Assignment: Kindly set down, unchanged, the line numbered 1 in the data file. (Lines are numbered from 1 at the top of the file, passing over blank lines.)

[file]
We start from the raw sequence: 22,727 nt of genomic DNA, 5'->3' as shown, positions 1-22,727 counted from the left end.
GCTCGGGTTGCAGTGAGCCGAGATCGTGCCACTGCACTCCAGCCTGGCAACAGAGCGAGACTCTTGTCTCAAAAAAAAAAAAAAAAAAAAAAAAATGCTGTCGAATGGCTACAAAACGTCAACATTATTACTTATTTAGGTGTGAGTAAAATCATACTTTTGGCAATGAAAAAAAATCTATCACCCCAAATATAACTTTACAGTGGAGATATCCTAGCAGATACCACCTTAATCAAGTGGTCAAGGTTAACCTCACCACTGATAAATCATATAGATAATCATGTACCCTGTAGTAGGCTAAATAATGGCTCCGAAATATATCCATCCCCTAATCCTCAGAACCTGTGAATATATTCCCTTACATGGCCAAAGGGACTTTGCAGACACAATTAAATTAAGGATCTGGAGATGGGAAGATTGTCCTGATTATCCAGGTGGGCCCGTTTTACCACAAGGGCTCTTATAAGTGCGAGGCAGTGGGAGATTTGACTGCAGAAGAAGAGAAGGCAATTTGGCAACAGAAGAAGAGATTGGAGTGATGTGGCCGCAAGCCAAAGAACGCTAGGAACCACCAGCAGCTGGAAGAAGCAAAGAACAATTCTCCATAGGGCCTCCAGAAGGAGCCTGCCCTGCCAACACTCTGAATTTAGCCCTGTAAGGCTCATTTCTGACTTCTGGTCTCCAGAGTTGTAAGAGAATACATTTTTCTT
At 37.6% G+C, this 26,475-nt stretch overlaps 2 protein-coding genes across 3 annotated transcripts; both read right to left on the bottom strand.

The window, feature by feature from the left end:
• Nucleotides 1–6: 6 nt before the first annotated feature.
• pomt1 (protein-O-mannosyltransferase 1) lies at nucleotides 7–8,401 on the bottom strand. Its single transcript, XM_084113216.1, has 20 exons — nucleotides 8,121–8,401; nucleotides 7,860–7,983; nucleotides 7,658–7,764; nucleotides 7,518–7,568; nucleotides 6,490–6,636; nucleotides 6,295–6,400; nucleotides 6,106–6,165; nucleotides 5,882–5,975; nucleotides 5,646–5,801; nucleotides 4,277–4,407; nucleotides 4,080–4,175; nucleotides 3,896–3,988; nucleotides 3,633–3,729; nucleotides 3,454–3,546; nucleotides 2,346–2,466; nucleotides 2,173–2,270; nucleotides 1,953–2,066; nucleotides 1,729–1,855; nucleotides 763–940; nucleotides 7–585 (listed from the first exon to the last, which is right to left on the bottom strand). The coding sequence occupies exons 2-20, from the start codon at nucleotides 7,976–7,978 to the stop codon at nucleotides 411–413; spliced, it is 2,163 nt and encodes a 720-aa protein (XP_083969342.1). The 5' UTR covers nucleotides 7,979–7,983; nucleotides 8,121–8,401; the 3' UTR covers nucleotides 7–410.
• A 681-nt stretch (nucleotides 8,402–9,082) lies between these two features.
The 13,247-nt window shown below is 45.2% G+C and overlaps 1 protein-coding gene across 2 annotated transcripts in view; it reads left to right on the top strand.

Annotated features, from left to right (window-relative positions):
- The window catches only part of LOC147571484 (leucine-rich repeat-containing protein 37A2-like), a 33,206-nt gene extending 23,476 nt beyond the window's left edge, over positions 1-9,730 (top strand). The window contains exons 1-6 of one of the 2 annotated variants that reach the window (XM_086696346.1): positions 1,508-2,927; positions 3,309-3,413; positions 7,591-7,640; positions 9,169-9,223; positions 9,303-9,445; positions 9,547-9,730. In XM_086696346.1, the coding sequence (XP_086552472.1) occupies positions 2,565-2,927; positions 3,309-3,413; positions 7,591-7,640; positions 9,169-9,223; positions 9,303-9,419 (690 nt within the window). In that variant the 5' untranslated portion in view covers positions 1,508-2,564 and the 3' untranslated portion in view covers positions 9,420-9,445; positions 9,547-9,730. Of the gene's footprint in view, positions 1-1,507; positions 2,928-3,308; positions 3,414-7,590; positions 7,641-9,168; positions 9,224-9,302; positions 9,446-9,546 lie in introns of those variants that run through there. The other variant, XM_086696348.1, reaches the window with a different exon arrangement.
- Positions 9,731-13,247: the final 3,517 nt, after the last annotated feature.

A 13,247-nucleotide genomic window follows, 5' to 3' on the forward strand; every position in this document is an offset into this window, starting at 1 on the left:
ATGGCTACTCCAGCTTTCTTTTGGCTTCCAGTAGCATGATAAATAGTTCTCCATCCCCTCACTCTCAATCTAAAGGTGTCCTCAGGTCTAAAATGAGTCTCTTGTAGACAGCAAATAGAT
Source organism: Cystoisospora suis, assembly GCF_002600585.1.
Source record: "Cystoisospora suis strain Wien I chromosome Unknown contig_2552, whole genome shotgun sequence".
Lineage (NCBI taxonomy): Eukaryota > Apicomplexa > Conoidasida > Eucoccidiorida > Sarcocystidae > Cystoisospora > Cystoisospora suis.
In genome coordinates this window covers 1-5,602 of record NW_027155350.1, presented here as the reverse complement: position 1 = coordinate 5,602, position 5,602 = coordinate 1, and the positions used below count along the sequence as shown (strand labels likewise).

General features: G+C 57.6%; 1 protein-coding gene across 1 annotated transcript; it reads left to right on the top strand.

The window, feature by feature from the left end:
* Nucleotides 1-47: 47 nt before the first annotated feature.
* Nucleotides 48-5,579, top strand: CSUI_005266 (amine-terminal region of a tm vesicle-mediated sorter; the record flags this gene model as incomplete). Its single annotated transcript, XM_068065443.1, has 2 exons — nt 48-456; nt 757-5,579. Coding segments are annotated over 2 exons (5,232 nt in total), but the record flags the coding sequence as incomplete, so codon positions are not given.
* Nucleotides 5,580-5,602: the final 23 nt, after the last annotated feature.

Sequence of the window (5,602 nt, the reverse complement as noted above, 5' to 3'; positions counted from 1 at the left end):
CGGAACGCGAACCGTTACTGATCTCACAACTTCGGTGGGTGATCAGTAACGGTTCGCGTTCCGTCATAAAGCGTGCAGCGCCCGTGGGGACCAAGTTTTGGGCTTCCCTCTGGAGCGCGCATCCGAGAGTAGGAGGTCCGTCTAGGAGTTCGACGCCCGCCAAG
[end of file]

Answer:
We start from the raw sequence: 22,727 nt of genomic DNA, 5'->3' as shown, positions 1-22,727 counted from the left end.